Violence in Iraq's Anbar province 'displaces 300,000'

Masked gunmen patrol Falluja (8 February 2014) Anbar Governor Ahmed al-Dulaimi gave the militants until the weekend to surrender

Up to 300,000 people have now been displaced by the fighting between Sunni militants and security forces in Iraq's western province of Anbar, the UN says.

Militants led by the jihadist Islamic State in Iraq and the Levant (Isis) took over parts of the cities of Falluja and Ramadi in late December.

Since then, troops and allied tribesmen have struggled to regain control.

The number displaced by the unrest is the highest since the peak of the sectarian insurgency from 2006 to 2008.

A further 1.1 million internally displaced people (IDPs) have still not returned to communities in Iraq wracked by violence since 2003.

'Sustained hardship'


The tourist village of Habbaniya, south-west of Falluja, was once a popular destination for the Iraqi elite during Saddam Hussein's rule. It has now turned into a refuge for those fleeing the fighting in Anbar.

Inside the village's chalets and seven-story hotel are hundreds of families, crammed into rooms that lack adequate sanitation and other basic facilities.

In the absence of appropriate medical care due to the army's blockade of the area, skin diseases and viral and bacterial infections are spreading uncontrollably. Children and women are the most vulnerable, especially pregnant women who cannot get access to female doctors.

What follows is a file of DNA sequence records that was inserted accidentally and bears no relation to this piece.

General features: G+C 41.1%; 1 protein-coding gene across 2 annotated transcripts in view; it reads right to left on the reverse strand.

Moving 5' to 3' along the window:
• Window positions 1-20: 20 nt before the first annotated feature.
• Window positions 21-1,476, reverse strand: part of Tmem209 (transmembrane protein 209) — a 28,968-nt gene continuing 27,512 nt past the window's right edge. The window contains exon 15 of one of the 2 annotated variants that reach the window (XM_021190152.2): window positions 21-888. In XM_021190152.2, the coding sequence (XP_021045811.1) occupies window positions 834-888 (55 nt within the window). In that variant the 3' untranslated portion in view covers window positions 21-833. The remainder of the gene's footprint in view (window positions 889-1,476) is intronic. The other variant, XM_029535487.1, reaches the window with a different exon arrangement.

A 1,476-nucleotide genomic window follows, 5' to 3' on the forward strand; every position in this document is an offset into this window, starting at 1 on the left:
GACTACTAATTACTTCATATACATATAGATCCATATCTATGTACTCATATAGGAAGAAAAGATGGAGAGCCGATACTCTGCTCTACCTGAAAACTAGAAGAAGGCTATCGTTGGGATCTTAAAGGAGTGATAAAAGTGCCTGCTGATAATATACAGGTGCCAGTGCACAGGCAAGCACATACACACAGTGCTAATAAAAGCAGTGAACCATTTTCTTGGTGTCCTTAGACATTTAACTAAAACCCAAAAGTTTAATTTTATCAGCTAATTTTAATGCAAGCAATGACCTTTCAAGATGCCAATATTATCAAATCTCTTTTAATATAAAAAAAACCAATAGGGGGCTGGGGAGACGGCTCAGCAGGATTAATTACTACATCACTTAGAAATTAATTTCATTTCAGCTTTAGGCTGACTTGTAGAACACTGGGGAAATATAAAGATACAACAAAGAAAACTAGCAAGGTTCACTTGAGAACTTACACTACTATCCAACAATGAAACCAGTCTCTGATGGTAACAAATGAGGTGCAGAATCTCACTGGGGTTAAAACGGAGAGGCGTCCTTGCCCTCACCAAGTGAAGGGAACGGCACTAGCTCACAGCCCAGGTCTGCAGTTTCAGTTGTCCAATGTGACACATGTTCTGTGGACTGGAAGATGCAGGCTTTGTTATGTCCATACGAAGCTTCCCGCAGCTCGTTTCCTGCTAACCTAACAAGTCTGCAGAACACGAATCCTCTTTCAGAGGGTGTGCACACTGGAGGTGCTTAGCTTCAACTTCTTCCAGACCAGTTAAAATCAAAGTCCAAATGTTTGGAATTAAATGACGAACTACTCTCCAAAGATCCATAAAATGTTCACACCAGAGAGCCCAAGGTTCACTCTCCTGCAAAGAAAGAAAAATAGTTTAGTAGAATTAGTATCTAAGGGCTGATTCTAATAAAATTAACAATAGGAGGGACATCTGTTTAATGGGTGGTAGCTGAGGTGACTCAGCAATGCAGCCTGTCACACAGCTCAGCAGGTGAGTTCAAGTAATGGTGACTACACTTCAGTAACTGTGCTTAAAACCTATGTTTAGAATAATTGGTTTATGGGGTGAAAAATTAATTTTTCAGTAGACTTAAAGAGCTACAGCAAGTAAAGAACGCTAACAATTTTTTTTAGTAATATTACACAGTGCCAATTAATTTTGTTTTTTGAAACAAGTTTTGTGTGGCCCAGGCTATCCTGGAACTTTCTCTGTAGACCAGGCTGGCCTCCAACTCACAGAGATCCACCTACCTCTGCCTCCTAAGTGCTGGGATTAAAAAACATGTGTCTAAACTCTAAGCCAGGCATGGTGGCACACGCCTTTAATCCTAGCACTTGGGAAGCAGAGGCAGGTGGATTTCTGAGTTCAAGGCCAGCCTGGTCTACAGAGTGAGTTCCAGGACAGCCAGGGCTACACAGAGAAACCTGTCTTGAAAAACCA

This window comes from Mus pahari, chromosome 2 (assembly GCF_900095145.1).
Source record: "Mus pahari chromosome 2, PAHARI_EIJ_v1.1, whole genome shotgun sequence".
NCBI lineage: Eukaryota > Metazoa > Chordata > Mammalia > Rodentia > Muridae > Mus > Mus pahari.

The main roads in and out of Fallujah and Ramadi are part of the battlefield as the army aims to secure supply routes for troops and tries to cut off militant groups.

The UN High Commissioner for Refugees (UNHCR) said some 50,000 families had fled their homes since clashes erupted in Ramadi and Falluja after security forces dismantled a long-standing anti-government protest camp led by the Sunni Arab community.

While security forces backed by pro-government tribesmen have made steady progress in retaking areas of Ramadi, they have not launched an offensive to recapture Falluja, fearing a repeat of the two bloody urban battles US troops fought in the city in 2004.

Over the weekend, Anbar Governor Ahmed al-Dulaimi gave the militants a week to surrender, but said officials would not negotiate with Isis.

"With the conflict in Anbar continuing UN agencies continue to receive reports of civilian casualties and sustained hardship in communities impacted by the fighting and the influx of internally displaced persons," said UNHCR spokeswoman Melissa Fleming.

Iraqi armoured vehicles and tanks in Ramadi (12 February 2014) Troops backed by pro-government tribesmen have made steady progress against militants in Ramadi

Most of the displaced had fled to outlying communities in Anbar province, while 60,000 had ended up in more distant provinces, she added. Many are living in schools, mosques and other public buildings and urgently needed humanitarian aid.

In Anbar, Ms Fleming said access remained a challenge, citing reports that a consignment of World Health Organisation (WHO) medical supplies had been detained at an Iraqi army checkpoint since 30 January.

Many bridges have also been destroyed and roads blocked.

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